Many people look forward to their shower ritual — it’s when they feel rejuvenated and fresh. But how long will you stay clean if you reach for an old towel to dry off?

It’s easy to assume that because you’re clean when you dry off with a bath towel that your towel stays pretty clean even after a few uses. But bath towels host a variety of microorganisms that you might not welcome into your hygiene routine.

Towels absorb a lot of water and remain damp for hours, which is the perfect breeding ground for unwanted germs. That’s why towels should be washed every three uses.

You have 19 million skin cells and 650 sweat glands in every inch of your body. And one powerful tool keeps it all clean day after day: your bath towel.

Dead cells make up the top 20 layers of your skin. Some of these cells scrub off in the shower, but many of them will end up on your bath towel every day.

The best way to prevent germs from growing on your bath towel is to let it dry completely between each use, and wash it frequently.

The Cleaning Institute recommends washing bath towels after three uses. If you shower every day, that means laundry almost twice a week. Regular laundry is sufficient to clean towels and remove any germs that are starting to accumulate.

Washcloths that you use to lather and scrub in the shower should air-dry and be washed after every use.

There are some circumstances that call for washing your bath towels more frequently than twice a week:

  • Any towel that has body fluid on it should be washed after only one use.
  • Gym towels that sop up sweat or towels that stay damp in your gym bag for a few hours should be washed after one use.
  • Towels kept in a bathroom that’s usually damp and don’t dry fully should be washed after one use.
  • If you have eczema or sensitive skin, wash all of your towels after one use to prevent further irritation.

Frequently washing your towels — and always letting them air-dry before throwing them in the hamper — will deter growth of unwelcome bacteria and fungi.

Unfortunately, dirty towels can spread viruses, fungi, and bacteria. The consequences of using a dirty towel include irritated skin and possibly spreading infections. The bacteria that causes staph infections (MRSA) is known to spread on towels and linens.

You should never share a towel with someone you don’t know or someone who’s sick. It’s not the end of the world if you get a few more uses out of your towel between washes, but you and your skin will be healthier the more often you wash them.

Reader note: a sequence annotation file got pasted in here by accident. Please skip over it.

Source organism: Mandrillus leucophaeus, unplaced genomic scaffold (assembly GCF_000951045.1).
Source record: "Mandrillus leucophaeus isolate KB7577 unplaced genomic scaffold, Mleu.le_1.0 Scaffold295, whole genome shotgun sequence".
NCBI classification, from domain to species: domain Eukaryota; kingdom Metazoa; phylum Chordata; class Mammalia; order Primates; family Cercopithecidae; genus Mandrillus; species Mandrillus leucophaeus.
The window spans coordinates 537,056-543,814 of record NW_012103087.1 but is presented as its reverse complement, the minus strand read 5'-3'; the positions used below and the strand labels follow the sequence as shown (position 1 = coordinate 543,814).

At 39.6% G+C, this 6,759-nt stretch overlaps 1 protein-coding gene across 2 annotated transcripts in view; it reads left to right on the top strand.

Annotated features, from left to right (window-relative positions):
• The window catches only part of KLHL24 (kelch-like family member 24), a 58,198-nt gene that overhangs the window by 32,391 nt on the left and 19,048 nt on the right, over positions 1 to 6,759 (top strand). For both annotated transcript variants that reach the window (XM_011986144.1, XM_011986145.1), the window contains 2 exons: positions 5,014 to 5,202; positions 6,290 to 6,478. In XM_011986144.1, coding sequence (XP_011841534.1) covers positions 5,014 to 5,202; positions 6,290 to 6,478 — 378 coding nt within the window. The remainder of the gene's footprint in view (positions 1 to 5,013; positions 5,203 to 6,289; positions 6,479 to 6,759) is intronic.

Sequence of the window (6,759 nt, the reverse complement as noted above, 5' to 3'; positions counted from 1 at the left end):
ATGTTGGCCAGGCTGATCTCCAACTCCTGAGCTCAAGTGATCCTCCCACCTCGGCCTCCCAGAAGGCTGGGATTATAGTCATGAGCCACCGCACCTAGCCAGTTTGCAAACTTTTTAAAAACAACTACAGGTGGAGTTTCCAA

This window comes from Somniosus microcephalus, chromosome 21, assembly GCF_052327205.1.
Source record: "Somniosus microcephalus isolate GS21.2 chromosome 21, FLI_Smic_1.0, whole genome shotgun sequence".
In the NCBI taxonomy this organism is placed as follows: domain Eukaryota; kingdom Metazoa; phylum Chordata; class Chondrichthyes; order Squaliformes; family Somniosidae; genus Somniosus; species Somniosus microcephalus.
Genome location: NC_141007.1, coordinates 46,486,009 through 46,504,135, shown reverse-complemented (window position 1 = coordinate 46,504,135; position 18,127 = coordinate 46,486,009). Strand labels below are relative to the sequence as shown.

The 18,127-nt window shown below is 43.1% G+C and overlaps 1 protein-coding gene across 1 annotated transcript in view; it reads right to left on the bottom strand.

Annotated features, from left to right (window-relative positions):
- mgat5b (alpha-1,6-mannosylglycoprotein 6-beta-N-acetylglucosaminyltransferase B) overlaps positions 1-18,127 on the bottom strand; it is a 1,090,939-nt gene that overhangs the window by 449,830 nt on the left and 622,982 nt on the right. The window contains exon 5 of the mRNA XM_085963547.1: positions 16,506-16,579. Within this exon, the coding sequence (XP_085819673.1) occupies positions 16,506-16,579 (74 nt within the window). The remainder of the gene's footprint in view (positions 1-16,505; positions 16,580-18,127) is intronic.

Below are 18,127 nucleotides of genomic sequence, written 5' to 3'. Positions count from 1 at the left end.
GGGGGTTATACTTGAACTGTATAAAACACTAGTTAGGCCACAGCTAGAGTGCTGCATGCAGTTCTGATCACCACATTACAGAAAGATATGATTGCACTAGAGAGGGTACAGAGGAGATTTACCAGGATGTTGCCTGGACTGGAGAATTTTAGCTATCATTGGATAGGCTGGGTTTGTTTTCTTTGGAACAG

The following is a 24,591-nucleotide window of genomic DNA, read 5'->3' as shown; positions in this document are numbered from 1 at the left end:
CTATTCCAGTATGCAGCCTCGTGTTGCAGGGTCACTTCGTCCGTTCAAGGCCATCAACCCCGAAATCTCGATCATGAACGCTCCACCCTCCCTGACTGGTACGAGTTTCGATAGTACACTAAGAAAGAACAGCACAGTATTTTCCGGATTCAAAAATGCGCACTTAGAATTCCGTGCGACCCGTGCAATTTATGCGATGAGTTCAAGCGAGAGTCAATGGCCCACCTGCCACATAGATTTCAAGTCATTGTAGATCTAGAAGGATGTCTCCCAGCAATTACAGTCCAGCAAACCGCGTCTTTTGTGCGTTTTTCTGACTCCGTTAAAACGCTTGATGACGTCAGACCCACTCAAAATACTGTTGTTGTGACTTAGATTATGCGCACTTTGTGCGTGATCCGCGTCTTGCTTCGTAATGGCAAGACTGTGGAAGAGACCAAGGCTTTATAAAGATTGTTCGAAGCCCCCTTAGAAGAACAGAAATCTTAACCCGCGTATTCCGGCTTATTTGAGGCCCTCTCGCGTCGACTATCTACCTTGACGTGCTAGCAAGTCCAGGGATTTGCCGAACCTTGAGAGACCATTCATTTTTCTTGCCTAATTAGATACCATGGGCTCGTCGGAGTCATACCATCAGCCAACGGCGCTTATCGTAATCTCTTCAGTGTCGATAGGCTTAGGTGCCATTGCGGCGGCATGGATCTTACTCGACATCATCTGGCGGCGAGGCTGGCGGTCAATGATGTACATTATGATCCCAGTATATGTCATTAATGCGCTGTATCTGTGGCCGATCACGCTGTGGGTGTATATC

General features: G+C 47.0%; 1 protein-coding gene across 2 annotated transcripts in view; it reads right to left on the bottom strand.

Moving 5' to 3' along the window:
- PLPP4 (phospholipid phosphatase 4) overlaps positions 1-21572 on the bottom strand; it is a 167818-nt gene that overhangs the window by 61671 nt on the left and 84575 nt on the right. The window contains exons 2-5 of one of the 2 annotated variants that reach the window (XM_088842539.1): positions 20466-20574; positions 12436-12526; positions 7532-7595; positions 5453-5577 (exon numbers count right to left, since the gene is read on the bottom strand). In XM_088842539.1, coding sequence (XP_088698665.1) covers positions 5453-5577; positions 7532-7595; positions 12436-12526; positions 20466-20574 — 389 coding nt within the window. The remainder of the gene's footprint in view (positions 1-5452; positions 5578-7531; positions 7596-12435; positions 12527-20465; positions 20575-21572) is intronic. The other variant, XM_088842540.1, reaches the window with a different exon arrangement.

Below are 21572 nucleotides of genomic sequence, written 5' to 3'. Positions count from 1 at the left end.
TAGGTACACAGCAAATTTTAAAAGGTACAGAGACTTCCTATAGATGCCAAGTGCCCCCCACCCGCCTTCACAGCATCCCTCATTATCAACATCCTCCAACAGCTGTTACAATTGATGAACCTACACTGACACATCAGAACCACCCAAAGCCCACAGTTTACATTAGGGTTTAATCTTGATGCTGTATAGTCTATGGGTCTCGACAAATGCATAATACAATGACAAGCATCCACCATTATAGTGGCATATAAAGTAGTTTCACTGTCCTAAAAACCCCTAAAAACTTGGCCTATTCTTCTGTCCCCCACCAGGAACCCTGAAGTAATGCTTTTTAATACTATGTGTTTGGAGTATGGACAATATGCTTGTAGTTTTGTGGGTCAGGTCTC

To keep towels their cleanest:

  • Always hang them to dry before putting in the laundry pile. Don’t put wet towels directly in the hamper.
  • Bleach isn’t necessary to kill germs on towels.
  • Follow product instructions for laundry detergent to get the most efficiency. This can mean changing your water levels and temperature.
  • Consider using a laundry booster or add vinegar to your rinse cycle.
  • Read the washing machine manual or call the manufacturer to determine how often your washing machine needs to be sanitized. Running a rinse cycle with just vinegar can kill unwanted bacteria in the machine.
  • Don’t overload your washing machine with towels. When in doubt, take one out. A too-full machine means towels won’t get as much detergent, water, or movement to get clean.

The life cycle of a bath towel depends on quality and how you care for it. Very cheap towels may unravel quicker, and using water that’s too hot can also start to break down the fibers faster.

Always read the bath towel’s product tag and follow washing instructions to get the most out of it.

If towels develop a damp or musty smell, try using the sanitizing setting on your washing machine. You can also soak towels in vinegar to kill smells, or hang them on a clothesline to sun-bleach stains and remove odor.

With good care, a bath towel should last a long time and will probably outlive your next bathroom renovation.

While bath mats don’t get quite as soaked as bath towels, you do walk on them multiple times per day. Not to mention guests and pets trafficking through the bathroom. You could wash bath mats every time you do towel laundry, or at least once a week to keep hygienic.

It’s sanitary to reuse a bath towel two or three times between washes. But damp bathrooms and towels can quickly become home to many unwanted microorganisms.

Regular laundry washes are sufficient for killing germs and refreshing your towels. To keep towels their cleanest, always hang them and let them fully dry between uses.